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With a record number of applicants, the ING New York City Marathon is set for what could be its biggest year ever, and athletic companies are racing to keep in step.
“It’s amazing when that many people want to run 26.2 miles — and pay to do it,” said Ann Hinegardner, senior vice president of business development and marketing strategy for the New York Road Runners Club, the organizer of the event.
About 93,000 people signed up for the 37,000 available spots on Nov. 5, and although Asics and Footlocker are official sponsors of the race, athletic companies are in their own competition to equip participants and fans with shoes and apparel.
Activewear companies are shipping in treadmills and technicians to offer free gate analysis in order to fit runners with customized shoes. Asics will offer the service at the Jacob K. Javits Convention Center; Nike has bases both at Javits and closer to the race at Nike Town on 57th Street; Adidas is doing it out of its SoHo store — to which it is busing people from Javits — and Fila is using a mobile running unit that will trade a pair of its customized shoes for free in exchange for the shoes the customer is wearing.
As a sponsor of the marathon, Asics runs the 19,000-square-foot Marathon Store at the ING New York City Marathon Health & Fitness Expo at Javits from Nov. 2 to 4. More than 80,000 people came to the shop last year and bought more than $1 million of goods, according to Asics and the New York Road Runners Club.
“It’s an incredible three days of shopping,” said Gary Slayton, Asics vice president of marketing. “It’s Macy’s the day after Thanksgiving times five.”
For the first time, official marathon gear will also be sold at Grand Central Terminal on Nov. 3 and 4 and at the finish line in a tent near Tavern on the Green the morning after.
Asics has been involved with the New York Marathon since 1988, but 2006 is “a particularly special year for us,” said Slayton. Asics has doubled its marketing funding and peppered the city’s subway stations and billboards two months earlier than normal with new “Challenge and Reward” ads.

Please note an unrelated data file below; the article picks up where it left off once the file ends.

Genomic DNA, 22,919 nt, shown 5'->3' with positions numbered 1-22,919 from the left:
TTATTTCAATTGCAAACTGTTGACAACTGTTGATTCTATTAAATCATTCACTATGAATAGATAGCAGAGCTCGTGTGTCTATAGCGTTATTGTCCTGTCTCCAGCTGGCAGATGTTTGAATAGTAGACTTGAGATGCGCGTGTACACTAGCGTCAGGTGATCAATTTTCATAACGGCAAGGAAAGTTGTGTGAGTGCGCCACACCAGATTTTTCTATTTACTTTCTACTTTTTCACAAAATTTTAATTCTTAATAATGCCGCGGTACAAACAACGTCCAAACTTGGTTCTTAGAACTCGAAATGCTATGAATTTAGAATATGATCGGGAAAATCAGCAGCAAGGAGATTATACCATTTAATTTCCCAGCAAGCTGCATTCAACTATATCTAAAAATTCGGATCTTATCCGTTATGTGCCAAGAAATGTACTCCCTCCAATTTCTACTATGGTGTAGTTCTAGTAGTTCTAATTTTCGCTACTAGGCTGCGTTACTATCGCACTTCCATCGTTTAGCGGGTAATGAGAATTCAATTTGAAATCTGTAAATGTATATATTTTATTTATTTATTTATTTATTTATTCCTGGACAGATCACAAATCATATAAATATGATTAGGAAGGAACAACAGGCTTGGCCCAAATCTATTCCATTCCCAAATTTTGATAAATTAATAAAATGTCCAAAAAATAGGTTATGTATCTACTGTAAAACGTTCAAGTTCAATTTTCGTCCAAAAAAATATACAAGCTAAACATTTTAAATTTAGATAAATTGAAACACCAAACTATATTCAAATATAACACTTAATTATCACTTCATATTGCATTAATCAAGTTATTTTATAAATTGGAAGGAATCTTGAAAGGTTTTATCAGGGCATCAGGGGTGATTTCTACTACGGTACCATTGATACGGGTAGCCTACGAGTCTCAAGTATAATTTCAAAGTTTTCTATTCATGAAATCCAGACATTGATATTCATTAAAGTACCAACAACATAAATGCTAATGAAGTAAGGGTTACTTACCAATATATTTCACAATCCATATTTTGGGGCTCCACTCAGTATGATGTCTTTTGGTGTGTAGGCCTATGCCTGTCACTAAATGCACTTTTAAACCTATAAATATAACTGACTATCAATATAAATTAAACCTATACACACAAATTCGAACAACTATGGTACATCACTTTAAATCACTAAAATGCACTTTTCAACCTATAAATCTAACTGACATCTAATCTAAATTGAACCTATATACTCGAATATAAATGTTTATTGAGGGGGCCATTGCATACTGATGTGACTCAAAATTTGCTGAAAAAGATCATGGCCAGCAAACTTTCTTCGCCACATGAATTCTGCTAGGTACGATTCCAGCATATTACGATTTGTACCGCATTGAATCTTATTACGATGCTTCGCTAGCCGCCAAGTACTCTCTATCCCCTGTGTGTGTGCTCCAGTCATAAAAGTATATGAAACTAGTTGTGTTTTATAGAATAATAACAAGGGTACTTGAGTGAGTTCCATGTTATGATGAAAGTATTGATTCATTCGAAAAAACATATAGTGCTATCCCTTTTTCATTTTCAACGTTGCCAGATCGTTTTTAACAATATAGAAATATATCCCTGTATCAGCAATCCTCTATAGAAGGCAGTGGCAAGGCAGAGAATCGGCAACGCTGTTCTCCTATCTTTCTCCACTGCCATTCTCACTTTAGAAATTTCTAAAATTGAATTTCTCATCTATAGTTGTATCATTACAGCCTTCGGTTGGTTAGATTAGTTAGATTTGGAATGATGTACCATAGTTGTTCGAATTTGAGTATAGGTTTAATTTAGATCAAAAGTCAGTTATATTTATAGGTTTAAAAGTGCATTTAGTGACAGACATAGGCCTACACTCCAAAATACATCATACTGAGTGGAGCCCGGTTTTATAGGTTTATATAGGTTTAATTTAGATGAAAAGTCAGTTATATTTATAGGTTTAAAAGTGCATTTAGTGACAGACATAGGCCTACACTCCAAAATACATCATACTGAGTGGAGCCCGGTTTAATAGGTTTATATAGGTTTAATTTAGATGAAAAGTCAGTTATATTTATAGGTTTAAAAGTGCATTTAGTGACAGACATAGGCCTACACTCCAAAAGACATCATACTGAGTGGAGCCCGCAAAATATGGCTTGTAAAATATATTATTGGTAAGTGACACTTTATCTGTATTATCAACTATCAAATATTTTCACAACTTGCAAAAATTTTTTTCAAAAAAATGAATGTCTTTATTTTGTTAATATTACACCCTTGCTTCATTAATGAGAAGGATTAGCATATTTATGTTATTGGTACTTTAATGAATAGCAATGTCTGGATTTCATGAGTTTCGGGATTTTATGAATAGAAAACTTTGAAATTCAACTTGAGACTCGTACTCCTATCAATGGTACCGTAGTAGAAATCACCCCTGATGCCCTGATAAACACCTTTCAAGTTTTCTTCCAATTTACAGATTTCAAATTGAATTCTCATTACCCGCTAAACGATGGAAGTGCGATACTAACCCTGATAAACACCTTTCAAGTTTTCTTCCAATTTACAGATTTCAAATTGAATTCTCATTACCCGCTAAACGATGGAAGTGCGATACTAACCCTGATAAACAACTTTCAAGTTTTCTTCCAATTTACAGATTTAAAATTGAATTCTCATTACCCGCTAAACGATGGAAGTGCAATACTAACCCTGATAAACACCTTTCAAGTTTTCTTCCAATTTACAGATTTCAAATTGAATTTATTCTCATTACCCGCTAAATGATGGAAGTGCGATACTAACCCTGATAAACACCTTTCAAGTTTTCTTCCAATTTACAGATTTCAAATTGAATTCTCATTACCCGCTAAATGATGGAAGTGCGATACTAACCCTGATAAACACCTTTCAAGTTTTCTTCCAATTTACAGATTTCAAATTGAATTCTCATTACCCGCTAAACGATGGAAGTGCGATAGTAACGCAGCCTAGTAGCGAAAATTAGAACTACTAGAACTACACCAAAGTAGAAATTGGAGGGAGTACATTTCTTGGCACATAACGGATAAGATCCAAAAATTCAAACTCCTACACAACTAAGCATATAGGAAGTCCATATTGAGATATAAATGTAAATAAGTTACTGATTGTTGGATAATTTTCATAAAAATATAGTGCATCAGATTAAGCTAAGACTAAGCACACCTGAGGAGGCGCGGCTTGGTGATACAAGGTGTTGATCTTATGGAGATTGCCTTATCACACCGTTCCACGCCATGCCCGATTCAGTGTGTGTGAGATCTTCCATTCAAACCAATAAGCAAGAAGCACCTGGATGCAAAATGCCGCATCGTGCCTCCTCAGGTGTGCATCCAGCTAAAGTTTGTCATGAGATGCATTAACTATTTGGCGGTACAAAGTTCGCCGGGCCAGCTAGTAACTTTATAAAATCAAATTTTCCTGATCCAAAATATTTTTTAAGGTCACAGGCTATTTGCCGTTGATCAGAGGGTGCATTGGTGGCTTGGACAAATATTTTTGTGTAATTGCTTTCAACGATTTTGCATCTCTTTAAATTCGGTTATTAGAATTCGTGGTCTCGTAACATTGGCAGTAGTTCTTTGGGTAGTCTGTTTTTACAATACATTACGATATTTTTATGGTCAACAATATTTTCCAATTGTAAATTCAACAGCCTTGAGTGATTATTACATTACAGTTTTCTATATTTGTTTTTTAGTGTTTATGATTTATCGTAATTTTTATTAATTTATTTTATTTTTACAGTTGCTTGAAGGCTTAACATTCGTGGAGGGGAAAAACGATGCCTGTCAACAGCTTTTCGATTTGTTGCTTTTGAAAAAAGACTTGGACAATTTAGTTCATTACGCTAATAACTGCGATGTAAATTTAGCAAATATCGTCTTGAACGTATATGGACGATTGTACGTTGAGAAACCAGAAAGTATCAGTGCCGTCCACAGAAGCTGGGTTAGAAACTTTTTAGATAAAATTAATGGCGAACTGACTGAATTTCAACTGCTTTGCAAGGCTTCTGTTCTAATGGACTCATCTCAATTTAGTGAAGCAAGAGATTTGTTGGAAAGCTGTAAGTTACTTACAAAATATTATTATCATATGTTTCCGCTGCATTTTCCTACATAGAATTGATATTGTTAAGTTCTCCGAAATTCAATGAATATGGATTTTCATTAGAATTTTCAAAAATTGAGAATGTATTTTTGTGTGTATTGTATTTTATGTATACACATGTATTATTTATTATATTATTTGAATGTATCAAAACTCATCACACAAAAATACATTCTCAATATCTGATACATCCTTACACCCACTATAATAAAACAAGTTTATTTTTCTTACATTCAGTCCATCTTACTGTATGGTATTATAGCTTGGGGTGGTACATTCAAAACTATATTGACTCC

This story first appeared in the October 26, 2006 issue of WWD. Subscribe Today.
It cites the formation this year of the “Big Five” series of marathons — New York, Chicago, Boston, London and Berlin — as one reason for the enthusiasm. With 2004 Olympic marathon bronze medalist Deena Castor, also an Asics athlete for the last five years, coming off a 2005 Chicago and a 2006 London win, Asics has high hopes going into next week’s race.
Nike has its own seasoned winner, though chances are he won’t place in the marathon. To mark the 10th anniversary of Lance Armstrong’s cancer diagnosis, the Tour de France legend kicked off on Oct. 2 the “Run Like Lance Challenge,” which extends through the marathon. As he trained, Armstrong called on his “army” to help him log 50,000 miles via nikeplus.com, for which Nike donated $1 for each mile to the Lance Armstrong Foundation.
When the total was met, Nike extended the challenge for another 10,000 miles. Runners can donate miles to the borough of their choice, and the check is presented in the name of the area with the most miles — Manhattan currently is ahead, according to a Nike spokesman. The company is marketing the alliance with a billboard ad, yellow running shoes and two old-fashioned taxis in high-traffic running areas.
Fila is also using the race to help those with cancer. Since 2004, the brand has sponsored and outfitted Team Continuum, a group that runs the New York Marathon to raise funds and awareness for cancer care. This year, the team has a record 312 members and projects it will raise more than $1.4 million, according to founder Paul Nicholls. Fila is selling a pink velour track suit, retailing at $90 for the jacket and $70 for the pants, of which 25 percent of the proceeds go to Team Continuum.
Adidas focuses its energy on April’s marathon in Boston, which it sponsors.
“[The New York race] is another company’s marathon, so we want to be in it in an appropriate way,” said an Adidas spokeswoman.
For people inspired by the marathon, Adidas is launching the Urban Running Plan here the week after the marathon, with twice-a-week runs from Chelsea Piers.
Reebok is focusing its New York marathon marketing efforts on promoting the Paris marathon, which it sponsors. Reebok will have a booth at Javits to soft-launch its Pump Paris Trainer, and with each pair of Pump Paris Trainers tried on, consumers can enter to win a trip for two to the Paris marathon in 2007.